THE PHOTOGRAPHY OF KIRK WEST | ICONIC IMAGES OF MUSIC LEGENDS — THE BLUES

Kirk West is probably best known as the long-time tour manager, archivist, and photographer for the Allman Brothers Band— but before that he spent many years shooting many other musical legends while living in Chicago. Many of those images laid dormant for decades, and now with time on his hands since his 2010 retirement from ABB, the amazing images have now come to light– and many of them are stunning in their honest, fly-on-the-wall, honest energy. Being a lover of the Blues, I was instantly strike by many of his images of legends in a bygone time that I’d love to step back into.

1978 — Blues guitar great, Johnny Winter at Chicago’s Park West theatre –Image by © Kirk West There’s a famous story about a time in 1962 when Johnny and his brother went to see B.B. King at a Beaumont club called the Raven. The only whites in the crowd, they no doubt stood out. But Johnny already had his chops down and wanted to play with the revered B.B.”I was about 17,” Johnny remembers, “and B.B. didn’t want to let me on stage at first. He asked me for a union card, and I had one. Also, I kept sending people over to ask him to let me play. Finally, he decided that there enough people who wanted to hear me that, no matter if I was good or not, it would be worth it to let me on stage. He gave me his guitar and let me play. I got a standing ovation, and he took his guitar back!” via

1985 — Late guitar great, Stevie Ray Vaughan at the Chicago Blues Fest –Image by © Kirk West     From Guitar World Magazine ’85 — “Vaughan remembered something that came from Johnny Winter, the first white Texas blues guitar hero, who’d preceded him down the long path. ‘He said something to me when the first record was doing so well,’ Stevie Ray recalled. ‘It made me feel a lot of respect for what we did, for the music. He said that he wanted me to know that people like Muddy Waters and the cats who started it all really had respect for what we’re doing, because it made people respect them. We’re not taking credit for the music. We’re trying to give it back.'” I dig that attitude– doing what you love, and doing it well– to give back to those who cam before you– and the music as a whole. You don’t hear  enough talk like that these days. That’s real heart and soul right there.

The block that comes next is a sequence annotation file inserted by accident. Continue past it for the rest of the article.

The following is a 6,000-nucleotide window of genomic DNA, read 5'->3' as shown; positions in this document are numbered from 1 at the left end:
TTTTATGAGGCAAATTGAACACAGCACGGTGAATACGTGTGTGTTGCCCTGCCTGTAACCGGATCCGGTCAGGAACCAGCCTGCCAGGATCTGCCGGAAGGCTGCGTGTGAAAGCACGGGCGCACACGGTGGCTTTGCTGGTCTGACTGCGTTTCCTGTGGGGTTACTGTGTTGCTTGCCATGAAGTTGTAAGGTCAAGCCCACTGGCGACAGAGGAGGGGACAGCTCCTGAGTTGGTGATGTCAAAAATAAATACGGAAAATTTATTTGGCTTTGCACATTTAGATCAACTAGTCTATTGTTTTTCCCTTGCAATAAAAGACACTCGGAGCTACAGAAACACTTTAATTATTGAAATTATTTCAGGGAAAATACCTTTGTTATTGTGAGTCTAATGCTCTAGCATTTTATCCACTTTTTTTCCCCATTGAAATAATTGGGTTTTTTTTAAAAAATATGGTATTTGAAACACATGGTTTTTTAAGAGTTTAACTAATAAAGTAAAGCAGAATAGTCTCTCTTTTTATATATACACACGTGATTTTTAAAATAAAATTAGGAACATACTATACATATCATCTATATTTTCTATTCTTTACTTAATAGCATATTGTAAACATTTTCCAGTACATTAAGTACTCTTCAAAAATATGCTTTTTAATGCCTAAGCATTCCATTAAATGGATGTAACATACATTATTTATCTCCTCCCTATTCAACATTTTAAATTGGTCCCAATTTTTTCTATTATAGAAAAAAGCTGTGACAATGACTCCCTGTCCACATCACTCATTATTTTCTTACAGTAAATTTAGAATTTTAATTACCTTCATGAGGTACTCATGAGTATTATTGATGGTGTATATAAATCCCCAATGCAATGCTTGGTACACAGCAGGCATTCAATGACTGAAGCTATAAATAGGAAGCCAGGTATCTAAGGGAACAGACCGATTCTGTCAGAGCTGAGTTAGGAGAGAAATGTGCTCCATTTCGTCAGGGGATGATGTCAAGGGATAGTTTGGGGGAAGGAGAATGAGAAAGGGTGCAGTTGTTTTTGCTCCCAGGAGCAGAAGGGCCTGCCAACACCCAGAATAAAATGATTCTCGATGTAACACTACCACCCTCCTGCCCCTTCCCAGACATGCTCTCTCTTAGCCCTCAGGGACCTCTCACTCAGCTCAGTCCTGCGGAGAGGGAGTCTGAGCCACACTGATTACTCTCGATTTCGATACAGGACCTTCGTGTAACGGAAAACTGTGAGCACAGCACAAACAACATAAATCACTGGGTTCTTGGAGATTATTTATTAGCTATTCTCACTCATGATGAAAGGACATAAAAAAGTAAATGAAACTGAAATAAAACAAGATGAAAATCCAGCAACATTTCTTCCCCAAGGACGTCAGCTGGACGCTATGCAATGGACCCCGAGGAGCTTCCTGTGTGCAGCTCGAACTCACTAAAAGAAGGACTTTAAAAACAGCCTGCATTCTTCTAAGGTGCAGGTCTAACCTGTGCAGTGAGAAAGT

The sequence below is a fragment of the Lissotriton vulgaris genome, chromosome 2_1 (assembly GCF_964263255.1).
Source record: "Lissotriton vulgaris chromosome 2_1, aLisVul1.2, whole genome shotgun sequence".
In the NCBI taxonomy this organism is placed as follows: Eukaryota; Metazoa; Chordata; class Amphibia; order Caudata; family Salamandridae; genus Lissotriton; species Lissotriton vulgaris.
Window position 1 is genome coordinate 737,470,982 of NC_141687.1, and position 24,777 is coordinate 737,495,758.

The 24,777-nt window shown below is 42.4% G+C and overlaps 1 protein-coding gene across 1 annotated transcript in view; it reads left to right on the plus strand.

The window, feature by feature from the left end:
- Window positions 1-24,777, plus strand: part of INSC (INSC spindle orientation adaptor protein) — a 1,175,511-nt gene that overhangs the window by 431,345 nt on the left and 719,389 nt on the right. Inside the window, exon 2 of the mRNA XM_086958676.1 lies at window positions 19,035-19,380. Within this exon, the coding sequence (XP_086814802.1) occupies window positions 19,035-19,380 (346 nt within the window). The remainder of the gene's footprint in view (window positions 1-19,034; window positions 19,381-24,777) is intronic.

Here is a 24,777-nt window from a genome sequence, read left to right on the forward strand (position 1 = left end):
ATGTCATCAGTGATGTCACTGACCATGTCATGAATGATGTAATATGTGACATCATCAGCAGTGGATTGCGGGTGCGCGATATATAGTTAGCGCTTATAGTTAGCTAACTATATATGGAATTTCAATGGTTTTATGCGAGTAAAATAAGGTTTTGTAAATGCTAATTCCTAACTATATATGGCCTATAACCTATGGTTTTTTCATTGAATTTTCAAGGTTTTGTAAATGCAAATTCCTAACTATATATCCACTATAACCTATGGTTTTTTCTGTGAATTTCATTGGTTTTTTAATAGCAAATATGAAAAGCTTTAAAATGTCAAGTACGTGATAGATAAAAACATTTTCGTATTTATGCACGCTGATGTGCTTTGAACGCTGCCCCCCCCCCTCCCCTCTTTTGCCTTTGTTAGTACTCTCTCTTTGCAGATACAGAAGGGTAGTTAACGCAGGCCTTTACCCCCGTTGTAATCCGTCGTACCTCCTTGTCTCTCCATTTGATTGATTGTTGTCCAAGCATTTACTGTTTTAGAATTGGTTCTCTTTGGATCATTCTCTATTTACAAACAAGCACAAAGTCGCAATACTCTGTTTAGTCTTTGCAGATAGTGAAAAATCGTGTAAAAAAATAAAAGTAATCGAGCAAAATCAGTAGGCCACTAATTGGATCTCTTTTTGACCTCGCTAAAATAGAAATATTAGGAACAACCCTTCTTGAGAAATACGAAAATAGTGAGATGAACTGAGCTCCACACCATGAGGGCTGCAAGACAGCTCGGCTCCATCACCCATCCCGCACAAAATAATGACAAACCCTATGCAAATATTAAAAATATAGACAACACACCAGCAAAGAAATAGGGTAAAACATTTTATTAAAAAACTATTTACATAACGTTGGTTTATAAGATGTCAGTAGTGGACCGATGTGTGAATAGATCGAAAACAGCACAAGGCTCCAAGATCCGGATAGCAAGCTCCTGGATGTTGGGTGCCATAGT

1978– Johnny Winter, Bob Margolin, & Muddy Waters at Harry Hope’s, Cary IL where they recorded Muddy “Mississippi” Waters – Live  –Image by © Kirk West. During early live performances, Johnny Winter would often recount about how, as a child, it was dream of his to one day play with the great blues guitarist Muddy Waters. In 1977 Winter’s his manager creating Blue Sky Records to be distributed through Columbia,  Winter now had the opportunity to bring Waters into the studio for Hard Again. The album became a best-seller, with Winter producing and playing back-up guitar on the set that included Waters, and  the legendary James Cotton on harmonica. Winter produced two more studio albums for Muddy Waters – I’m Ready (this time featuring Walter Horton on harmonica) and King Bee. The partnership produced Grammy Awards, a best-selling live album (Muddy “Mississippi” Waters Live), and Winter’s own Nothin’ But the Blues, on which he was backed by members of Muddy Waters’ band.

Continue reading

Wicked Grin.

l_6eb539f91e18e716a6e59300f078d16f

If you’re a fan of Tom Waits and not familiar with this album– pick it up now.  John Hammond covers Tom Waits’ originals (except for one song), with Waits himself on backup and producing the album.  They’ve been friends and played together for years.  I’ve had Wicked Grin in heavy rotation since it came out in 2001, and whenever anyone hears it, right they are blown away by John Hammond’s boozy, barrelhouse blues chops.  

Wicked Grin is utterly timeless, still worth raving over.  In fact, I’m listening to it right now– and all of a sudden I need a beer.

Continue reading